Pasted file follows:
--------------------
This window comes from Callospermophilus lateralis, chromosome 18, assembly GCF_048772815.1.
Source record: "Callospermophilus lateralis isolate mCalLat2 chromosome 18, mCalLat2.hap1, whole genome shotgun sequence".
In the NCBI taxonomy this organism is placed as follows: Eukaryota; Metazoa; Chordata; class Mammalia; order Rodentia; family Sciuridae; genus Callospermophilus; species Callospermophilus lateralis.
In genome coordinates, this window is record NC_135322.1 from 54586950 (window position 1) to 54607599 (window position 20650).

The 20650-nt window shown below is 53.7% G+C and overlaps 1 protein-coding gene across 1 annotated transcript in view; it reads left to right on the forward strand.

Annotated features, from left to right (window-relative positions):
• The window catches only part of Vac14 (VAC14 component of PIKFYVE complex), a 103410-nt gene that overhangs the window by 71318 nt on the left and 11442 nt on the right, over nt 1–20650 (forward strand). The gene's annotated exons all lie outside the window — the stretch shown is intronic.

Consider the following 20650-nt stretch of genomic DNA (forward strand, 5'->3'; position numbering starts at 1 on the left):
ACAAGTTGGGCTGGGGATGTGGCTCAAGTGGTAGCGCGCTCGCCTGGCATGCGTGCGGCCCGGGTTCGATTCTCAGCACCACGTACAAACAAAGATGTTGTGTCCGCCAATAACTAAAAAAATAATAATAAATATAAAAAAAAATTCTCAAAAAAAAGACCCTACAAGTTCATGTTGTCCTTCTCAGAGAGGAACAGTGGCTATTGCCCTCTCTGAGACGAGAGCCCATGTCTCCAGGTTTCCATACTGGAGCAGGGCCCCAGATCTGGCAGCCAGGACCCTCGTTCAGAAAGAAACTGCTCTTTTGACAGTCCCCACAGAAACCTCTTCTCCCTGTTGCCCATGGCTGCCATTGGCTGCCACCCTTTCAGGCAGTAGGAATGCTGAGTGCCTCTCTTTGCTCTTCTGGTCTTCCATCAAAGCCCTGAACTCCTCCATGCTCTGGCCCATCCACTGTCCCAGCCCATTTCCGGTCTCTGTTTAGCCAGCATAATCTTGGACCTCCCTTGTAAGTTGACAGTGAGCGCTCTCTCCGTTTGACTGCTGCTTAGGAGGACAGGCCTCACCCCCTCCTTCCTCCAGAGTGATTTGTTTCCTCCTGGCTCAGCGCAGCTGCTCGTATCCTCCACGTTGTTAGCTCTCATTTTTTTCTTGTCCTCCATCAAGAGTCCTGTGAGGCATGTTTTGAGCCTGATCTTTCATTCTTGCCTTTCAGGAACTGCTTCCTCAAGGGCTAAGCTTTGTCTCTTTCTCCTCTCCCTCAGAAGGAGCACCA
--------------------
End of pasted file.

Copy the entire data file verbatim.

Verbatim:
This window comes from Callospermophilus lateralis, chromosome 18, assembly GCF_048772815.1.
Source record: "Callospermophilus lateralis isolate mCalLat2 chromosome 18, mCalLat2.hap1, whole genome shotgun sequence".
In the NCBI taxonomy this organism is placed as follows: Eukaryota; Metazoa; Chordata; class Mammalia; order Rodentia; family Sciuridae; genus Callospermophilus; species Callospermophilus lateralis.
In genome coordinates, this window is record NC_135322.1 from 54586950 (window position 1) to 54607599 (window position 20650).

The 20650-nt window shown below is 53.7% G+C and overlaps 1 protein-coding gene across 1 annotated transcript in view; it reads left to right on the forward strand.

Annotated features, from left to right (window-relative positions):
• The window catches only part of Vac14 (VAC14 component of PIKFYVE complex), a 103410-nt gene that overhangs the window by 71318 nt on the left and 11442 nt on the right, over nt 1–20650 (forward strand). The gene's annotated exons all lie outside the window — the stretch shown is intronic.

Consider the following 20650-nt stretch of genomic DNA (forward strand, 5'->3'; position numbering starts at 1 on the left):
ACAAGTTGGGCTGGGGATGTGGCTCAAGTGGTAGCGCGCTCGCCTGGCATGCGTGCGGCCCGGGTTCGATTCTCAGCACCACGTACAAACAAAGATGTTGTGTCCGCCAATAACTAAAAAAATAATAATAAATATAAAAAAAAATTCTCAAAAAAAAGACCCTACAAGTTCATGTTGTCCTTCTCAGAGAGGAACAGTGGCTATTGCCCTCTCTGAGACGAGAGCCCATGTCTCCAGGTTTCCATACTGGAGCAGGGCCCCAGATCTGGCAGCCAGGACCCTCGTTCAGAAAGAAACTGCTCTTTTGACAGTCCCCACAGAAACCTCTTCTCCCTGTTGCCCATGGCTGCCATTGGCTGCCACCCTTTCAGGCAGTAGGAATGCTGAGTGCCTCTCTTTGCTCTTCTGGTCTTCCATCAAAGCCCTGAACTCCTCCATGCTCTGGCCCATCCACTGTCCCAGCCCATTTCCGGTCTCTGTTTAGCCAGCATAATCTTGGACCTCCCTTGTAAGTTGACAGTGAGCGCTCTCTCCGTTTGACTGCTGCTTAGGAGGACAGGCCTCACCCCCTCCTTCCTCCAGAGTGATTTGTTTCCTCCTGGCTCAGCGCAGCTGCTCGTATCCTCCACGTTGTTAGCTCTCATTTTTTTCTTGTCCTCCATCAAGAGTCCTGTGAGGCATGTTTTGAGCCTGATCTTTCATTCTTGCCTTTCAGGAACTGCTTCCTCAAGGGCTAAGCTTTGTCTCTTTCTCCTCTCCCTCAGAAGGAGCACCA